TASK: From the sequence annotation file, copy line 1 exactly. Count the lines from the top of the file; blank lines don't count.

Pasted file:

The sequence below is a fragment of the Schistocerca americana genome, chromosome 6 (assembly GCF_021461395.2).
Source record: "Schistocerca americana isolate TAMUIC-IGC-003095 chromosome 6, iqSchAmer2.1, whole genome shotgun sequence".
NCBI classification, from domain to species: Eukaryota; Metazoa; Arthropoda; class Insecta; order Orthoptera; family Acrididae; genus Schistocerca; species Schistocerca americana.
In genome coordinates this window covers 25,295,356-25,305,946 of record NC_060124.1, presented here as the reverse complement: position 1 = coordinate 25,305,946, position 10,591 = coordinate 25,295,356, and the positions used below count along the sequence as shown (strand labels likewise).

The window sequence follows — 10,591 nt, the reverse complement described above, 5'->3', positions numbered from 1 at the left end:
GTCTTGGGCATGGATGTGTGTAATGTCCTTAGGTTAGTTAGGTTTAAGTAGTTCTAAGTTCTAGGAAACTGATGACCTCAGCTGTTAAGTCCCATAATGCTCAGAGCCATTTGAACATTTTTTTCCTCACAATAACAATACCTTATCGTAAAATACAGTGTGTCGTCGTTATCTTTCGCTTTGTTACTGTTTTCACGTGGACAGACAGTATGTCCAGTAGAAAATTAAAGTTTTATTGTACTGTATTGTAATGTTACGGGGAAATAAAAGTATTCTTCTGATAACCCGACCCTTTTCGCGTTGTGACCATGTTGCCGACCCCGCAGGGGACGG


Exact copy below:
The sequence below is a fragment of the Schistocerca americana genome, chromosome 6 (assembly GCF_021461395.2).